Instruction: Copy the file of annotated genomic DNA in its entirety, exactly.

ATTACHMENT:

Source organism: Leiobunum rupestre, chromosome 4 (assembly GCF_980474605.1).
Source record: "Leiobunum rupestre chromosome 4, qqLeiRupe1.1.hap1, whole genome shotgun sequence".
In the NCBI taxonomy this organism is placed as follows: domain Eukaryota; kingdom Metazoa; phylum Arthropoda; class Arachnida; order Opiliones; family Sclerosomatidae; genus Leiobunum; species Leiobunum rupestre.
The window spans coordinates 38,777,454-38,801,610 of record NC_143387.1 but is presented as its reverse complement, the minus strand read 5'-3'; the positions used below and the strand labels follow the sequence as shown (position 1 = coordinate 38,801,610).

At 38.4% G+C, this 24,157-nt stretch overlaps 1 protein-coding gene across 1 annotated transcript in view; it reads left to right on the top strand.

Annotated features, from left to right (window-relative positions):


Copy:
Source organism: Leiobunum rupestre, chromosome 4 (assembly GCF_980474605.1).
Source record: "Leiobunum rupestre chromosome 4, qqLeiRupe1.1.hap1, whole genome shotgun sequence".
In the NCBI taxonomy this organism is placed as follows: domain Eukaryota; kingdom Metazoa; phylum Arthropoda; class Arachnida; order Opiliones; family Sclerosomatidae; genus Leiobunum; species Leiobunum rupestre.
The window spans coordinates 38,777,454-38,801,610 of record NC_143387.1 but is presented as its reverse complement, the minus strand read 5'-3'; the positions used below and the strand labels follow the sequence as shown (position 1 = coordinate 38,801,610).

At 38.4% G+C, this 24,157-nt stretch overlaps 1 protein-coding gene across 1 annotated transcript in view; it reads left to right on the top strand.

Annotated features, from left to right (window-relative positions):